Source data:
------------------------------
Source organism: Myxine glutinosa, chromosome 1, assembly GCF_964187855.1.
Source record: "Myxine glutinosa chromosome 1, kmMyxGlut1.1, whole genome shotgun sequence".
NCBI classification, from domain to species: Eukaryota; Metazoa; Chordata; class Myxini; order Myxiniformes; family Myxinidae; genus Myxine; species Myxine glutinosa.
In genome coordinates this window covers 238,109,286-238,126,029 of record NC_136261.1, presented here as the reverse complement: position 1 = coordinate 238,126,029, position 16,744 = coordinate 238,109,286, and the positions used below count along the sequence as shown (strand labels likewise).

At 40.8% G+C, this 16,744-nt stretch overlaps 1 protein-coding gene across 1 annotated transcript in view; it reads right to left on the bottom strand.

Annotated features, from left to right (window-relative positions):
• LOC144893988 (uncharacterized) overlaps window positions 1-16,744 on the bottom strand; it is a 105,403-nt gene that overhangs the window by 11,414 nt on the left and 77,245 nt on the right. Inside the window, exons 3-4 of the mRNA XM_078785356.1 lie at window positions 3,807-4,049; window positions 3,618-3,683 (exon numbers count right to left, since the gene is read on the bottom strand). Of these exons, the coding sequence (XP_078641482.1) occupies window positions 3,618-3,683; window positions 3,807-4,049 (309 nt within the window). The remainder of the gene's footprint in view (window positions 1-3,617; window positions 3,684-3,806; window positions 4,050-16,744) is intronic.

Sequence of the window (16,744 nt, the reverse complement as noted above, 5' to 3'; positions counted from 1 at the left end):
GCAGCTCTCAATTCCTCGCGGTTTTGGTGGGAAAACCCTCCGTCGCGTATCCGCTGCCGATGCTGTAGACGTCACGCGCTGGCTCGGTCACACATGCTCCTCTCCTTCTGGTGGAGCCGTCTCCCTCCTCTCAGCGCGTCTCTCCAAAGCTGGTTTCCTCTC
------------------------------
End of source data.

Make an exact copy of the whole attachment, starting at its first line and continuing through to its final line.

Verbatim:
Source organism: Myxine glutinosa, chromosome 1, assembly GCF_964187855.1.
Source record: "Myxine glutinosa chromosome 1, kmMyxGlut1.1, whole genome shotgun sequence".
NCBI classification, from domain to species: Eukaryota; Metazoa; Chordata; class Myxini; order Myxiniformes; family Myxinidae; genus Myxine; species Myxine glutinosa.
In genome coordinates this window covers 238,109,286-238,126,029 of record NC_136261.1, presented here as the reverse complement: position 1 = coordinate 238,126,029, position 16,744 = coordinate 238,109,286, and the positions used below count along the sequence as shown (strand labels likewise).

At 40.8% G+C, this 16,744-nt stretch overlaps 1 protein-coding gene across 1 annotated transcript in view; it reads right to left on the bottom strand.

Annotated features, from left to right (window-relative positions):
• LOC144893988 (uncharacterized) overlaps window positions 1-16,744 on the bottom strand; it is a 105,403-nt gene that overhangs the window by 11,414 nt on the left and 77,245 nt on the right. Inside the window, exons 3-4 of the mRNA XM_078785356.1 lie at window positions 3,807-4,049; window positions 3,618-3,683 (exon numbers count right to left, since the gene is read on the bottom strand). Of these exons, the coding sequence (XP_078641482.1) occupies window positions 3,618-3,683; window positions 3,807-4,049 (309 nt within the window). The remainder of the gene's footprint in view (window positions 1-3,617; window positions 3,684-3,806; window positions 4,050-16,744) is intronic.

Sequence of the window (16,744 nt, the reverse complement as noted above, 5' to 3'; positions counted from 1 at the left end):
GCAGCTCTCAATTCCTCGCGGTTTTGGTGGGAAAACCCTCCGTCGCGTATCCGCTGCCGATGCTGTAGACGTCACGCGCTGGCTCGGTCACACATGCTCCTCTCCTTCTGGTGGAGCCGTCTCCCTCCTCTCAGCGCGTCTCTCCAAAGCTGGTTTCCTCTC